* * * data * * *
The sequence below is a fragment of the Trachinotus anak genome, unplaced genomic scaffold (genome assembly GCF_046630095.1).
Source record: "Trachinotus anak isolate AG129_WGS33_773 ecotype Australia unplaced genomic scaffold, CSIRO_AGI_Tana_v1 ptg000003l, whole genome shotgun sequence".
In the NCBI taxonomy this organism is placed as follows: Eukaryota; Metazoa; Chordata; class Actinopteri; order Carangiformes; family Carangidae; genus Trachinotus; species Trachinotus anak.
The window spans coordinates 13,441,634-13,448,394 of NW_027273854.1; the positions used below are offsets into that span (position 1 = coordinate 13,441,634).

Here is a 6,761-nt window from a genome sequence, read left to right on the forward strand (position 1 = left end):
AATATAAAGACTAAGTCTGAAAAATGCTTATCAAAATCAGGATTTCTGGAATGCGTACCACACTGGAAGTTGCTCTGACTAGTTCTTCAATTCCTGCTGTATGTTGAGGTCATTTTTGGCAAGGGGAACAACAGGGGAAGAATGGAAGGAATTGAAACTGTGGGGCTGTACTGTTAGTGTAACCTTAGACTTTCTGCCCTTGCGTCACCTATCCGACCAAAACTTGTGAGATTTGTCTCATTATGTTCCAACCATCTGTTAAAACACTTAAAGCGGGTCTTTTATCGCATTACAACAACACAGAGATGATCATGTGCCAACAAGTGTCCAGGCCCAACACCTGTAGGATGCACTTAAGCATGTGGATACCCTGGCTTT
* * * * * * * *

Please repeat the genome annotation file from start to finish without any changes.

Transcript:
The sequence below is a fragment of the Trachinotus anak genome, unplaced genomic scaffold (genome assembly GCF_046630095.1).
Source record: "Trachinotus anak isolate AG129_WGS33_773 ecotype Australia unplaced genomic scaffold, CSIRO_AGI_Tana_v1 ptg000003l, whole genome shotgun sequence".
In the NCBI taxonomy this organism is placed as follows: Eukaryota; Metazoa; Chordata; class Actinopteri; order Carangiformes; family Carangidae; genus Trachinotus; species Trachinotus anak.
The window spans coordinates 13,441,634-13,448,394 of NW_027273854.1; the positions used below are offsets into that span (position 1 = coordinate 13,441,634).

Here is a 6,761-nt window from a genome sequence, read left to right on the forward strand (position 1 = left end):
AATATAAAGACTAAGTCTGAAAAATGCTTATCAAAATCAGGATTTCTGGAATGCGTACCACACTGGAAGTTGCTCTGACTAGTTCTTCAATTCCTGCTGTATGTTGAGGTCATTTTTGGCAAGGGGAACAACAGGGGAAGAATGGAAGGAATTGAAACTGTGGGGCTGTACTGTTAGTGTAACCTTAGACTTTCTGCCCTTGCGTCACCTATCCGACCAAAACTTGTGAGATTTGTCTCATTATGTTCCAACCATCTGTTAAAACACTTAAAGCGGGTCTTTTATCGCATTACAACAACACAGAGATGATCATGTGCCAACAAGTGTCCAGGCCCAACACCTGTAGGATGCACTTAAGCATGTGGATACCCTGGCTTT